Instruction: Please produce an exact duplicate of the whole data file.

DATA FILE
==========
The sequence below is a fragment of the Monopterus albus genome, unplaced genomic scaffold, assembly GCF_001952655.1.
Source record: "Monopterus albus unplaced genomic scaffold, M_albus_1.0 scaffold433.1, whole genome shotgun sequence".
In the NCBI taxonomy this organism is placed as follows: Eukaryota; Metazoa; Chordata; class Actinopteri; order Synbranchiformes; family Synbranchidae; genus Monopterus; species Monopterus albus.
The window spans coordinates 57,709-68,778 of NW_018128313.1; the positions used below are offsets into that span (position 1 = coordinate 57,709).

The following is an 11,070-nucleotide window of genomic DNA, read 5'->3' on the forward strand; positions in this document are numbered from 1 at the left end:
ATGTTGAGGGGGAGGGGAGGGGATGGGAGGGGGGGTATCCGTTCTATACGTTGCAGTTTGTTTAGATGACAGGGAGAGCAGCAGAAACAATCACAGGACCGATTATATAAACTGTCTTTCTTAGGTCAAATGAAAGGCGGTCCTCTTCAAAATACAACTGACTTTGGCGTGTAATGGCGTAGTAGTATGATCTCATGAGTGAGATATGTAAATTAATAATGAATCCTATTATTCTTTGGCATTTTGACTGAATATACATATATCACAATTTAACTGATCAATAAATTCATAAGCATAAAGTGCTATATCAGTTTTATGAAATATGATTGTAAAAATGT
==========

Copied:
The sequence below is a fragment of the Monopterus albus genome, unplaced genomic scaffold, assembly GCF_001952655.1.
Source record: "Monopterus albus unplaced genomic scaffold, M_albus_1.0 scaffold433.1, whole genome shotgun sequence".
In the NCBI taxonomy this organism is placed as follows: Eukaryota; Metazoa; Chordata; class Actinopteri; order Synbranchiformes; family Synbranchidae; genus Monopterus; species Monopterus albus.
The window spans coordinates 57,709-68,778 of NW_018128313.1; the positions used below are offsets into that span (position 1 = coordinate 57,709).

The following is an 11,070-nucleotide window of genomic DNA, read 5'->3' on the forward strand; positions in this document are numbered from 1 at the left end:
ATGTTGAGGGGGAGGGGAGGGGATGGGAGGGGGGGTATCCGTTCTATACGTTGCAGTTTGTTTAGATGACAGGGAGAGCAGCAGAAACAATCACAGGACCGATTATATAAACTGTCTTTCTTAGGTCAAATGAAAGGCGGTCCTCTTCAAAATACAACTGACTTTGGCGTGTAATGGCGTAGTAGTATGATCTCATGAGTGAGATATGTAAATTAATAATGAATCCTATTATTCTTTGGCATTTTGACTGAATATACATATATCACAATTTAACTGATCAATAAATTCATAAGCATAAAGTGCTATATCAGTTTTATGAAATATGATTGTAAAAATGT